Articles by Jason Williamson

Since joining Altia in 1998, Jason Williamson has participated in everything from research and development to consulting and project management. Mr. Williamson earned a B.S. in Electrical Engineering, a B.S. in Engineering Math and Computer Science and an M.S. in Engineering in Electrical Engineering at the University of Louisville. While pursuing his degrees, Mr. Williamson worked in the healthcare and information technology fields, providing a variety of programming, system administration, and web page authoring services.

Eating dog food? It’s all in the preparation.

Monday, June 28th, 2010 by Jason Williamson

Altia provides HMI (human machine interface) engineering tools to companies in industries like automotive, medical, and white goods. When you’re providing interface software, it makes sense to use your own tools for “real” work, just as your customers would. Not only do you prove you know your own product, but you get an invaluable “user’s perspective” into the workings of your software. You get the opportunity to see where your tools shine and where they are lacking, allowing your team to plan for new features to make them better. Through our own “dog fooding” experiences, we have developed some valuable guidelines that we believe make the process go more smoothly.

First, it is important to only use released versions of the product. It is tempting to pull in the latest beta capabilities to a project, but this is a perilous course. There is a reason why that feature hasn’t been released. It hasn’t been through the full test cycle. You cannot risk the project schedule or quality of what is delivered. Producing quality on time is why you’ve been engaged in the first place. Another reason to stick with the released versions of your tools is that you should approach all of your consulting work with the idea that the customer will ultimately need to maintain the project. They need to know that the features and output used in the creation of the project are mature and trustworthy.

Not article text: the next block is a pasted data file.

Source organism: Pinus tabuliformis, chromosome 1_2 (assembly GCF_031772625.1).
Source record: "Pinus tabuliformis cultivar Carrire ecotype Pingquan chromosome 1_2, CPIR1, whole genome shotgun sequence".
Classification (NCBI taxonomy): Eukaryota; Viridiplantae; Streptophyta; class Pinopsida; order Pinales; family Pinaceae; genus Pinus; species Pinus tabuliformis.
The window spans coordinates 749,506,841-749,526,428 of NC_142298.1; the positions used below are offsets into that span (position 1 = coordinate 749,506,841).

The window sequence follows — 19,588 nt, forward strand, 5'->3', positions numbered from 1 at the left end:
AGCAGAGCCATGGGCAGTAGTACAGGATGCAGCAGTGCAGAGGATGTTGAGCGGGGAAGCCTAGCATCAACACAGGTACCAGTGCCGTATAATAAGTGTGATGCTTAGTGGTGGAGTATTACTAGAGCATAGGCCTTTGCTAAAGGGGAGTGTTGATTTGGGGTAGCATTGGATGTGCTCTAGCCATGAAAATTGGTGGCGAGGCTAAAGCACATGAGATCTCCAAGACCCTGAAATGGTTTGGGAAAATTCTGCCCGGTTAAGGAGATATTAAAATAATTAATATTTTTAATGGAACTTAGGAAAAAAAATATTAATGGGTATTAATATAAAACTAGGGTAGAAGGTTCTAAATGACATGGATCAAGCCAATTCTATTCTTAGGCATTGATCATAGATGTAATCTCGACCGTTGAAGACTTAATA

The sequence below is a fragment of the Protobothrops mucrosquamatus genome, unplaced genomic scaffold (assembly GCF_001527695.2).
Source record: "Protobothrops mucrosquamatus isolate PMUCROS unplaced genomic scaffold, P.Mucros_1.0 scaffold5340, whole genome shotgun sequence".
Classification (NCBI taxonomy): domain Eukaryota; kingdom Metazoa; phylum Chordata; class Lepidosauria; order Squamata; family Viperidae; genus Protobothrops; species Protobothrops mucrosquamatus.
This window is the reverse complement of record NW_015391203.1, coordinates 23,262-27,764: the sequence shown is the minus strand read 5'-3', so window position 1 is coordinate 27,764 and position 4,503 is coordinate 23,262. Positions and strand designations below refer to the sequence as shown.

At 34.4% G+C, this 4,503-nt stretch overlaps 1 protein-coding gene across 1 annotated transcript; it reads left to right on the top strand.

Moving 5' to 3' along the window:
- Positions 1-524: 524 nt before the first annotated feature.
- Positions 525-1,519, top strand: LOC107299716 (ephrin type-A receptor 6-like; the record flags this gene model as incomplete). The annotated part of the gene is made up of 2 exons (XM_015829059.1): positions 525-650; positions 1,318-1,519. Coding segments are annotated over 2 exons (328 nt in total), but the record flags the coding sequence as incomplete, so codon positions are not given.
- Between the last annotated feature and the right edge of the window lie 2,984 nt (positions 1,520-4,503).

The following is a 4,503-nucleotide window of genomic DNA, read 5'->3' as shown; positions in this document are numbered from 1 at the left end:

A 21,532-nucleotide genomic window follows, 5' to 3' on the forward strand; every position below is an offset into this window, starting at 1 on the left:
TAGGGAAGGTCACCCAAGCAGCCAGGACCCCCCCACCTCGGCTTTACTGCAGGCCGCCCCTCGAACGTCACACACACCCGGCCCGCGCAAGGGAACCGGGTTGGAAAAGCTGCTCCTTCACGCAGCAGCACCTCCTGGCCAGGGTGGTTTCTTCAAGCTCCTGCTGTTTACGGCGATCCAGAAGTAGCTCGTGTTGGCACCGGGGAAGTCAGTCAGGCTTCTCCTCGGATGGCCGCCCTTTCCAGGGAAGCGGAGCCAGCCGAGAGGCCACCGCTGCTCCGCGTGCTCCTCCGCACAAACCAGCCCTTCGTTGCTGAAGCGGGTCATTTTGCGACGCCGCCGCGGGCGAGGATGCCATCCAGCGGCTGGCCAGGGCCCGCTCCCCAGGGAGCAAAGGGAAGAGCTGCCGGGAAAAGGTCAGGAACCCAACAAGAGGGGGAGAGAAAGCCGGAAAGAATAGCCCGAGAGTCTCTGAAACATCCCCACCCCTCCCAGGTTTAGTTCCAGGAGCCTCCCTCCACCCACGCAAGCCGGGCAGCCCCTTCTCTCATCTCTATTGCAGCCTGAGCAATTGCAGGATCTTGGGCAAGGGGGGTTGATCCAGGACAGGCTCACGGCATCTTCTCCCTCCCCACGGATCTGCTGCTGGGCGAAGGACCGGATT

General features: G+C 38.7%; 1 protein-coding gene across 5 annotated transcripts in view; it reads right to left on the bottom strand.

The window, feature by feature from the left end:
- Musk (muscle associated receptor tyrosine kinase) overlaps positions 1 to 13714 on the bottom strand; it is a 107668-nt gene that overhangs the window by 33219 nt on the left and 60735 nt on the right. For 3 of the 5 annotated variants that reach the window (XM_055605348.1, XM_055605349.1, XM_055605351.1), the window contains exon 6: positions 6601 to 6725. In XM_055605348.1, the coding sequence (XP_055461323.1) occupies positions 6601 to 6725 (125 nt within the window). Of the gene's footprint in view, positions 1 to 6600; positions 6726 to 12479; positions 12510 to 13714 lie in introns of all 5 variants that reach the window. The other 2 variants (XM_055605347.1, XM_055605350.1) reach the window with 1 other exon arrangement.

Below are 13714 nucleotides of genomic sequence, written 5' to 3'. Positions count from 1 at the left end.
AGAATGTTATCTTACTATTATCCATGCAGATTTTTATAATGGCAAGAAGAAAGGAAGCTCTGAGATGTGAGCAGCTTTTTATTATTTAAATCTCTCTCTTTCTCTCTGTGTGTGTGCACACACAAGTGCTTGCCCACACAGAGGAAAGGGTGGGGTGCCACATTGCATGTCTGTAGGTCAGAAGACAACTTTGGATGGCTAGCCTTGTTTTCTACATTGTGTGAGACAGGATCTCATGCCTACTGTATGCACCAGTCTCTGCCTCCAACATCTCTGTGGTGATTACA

The next guideline addresses releases and your revision control system.  A revision control system is the repository where all of the versions of product source code are stored.  This often includes the “golden,” release versions of the product as well as in-development “sand boxes.”  We structure our revision control system such that release-worthy code for new features is kept in a nearly ready-to-release state as the next version of our product. That is, whole feature groups should be checked in together and tested to an extent such that only running the overall test suites are needed to create a product. That way, if a new feature absolutely must be used in a project, you have a lower barrier to an interim release.

Finally, it is very important to spend sufficient time architecting the project. When deadlines rapidly approach, it is tempting to take shortcuts to the end result. Since you know your software so well, you can be quite certain that these shortcuts will not be a detriment to the delivered product. However, this is almost always a shortsighted choice. When handing off the design to another person, especially a valued customer, a well-documented and rigorously-followed architecture is paramount. Your customers need to own and usually extend this design. There should be no “duct tape” in it. Who would want to receive that call to explain a kludge four years after the project has been delivered?

I encourage you to have a hearty helping of your own dog food. Not only do you serve up a result that will please your customer, but you learn by experience where you can make your software stronger and more capable. By developing with current releases, by keeping new features tested and ready to go, and by taking appropriate measures to architect the project, you make the eating of your own dog food a gourmet experience — and keep your customers coming back for seconds.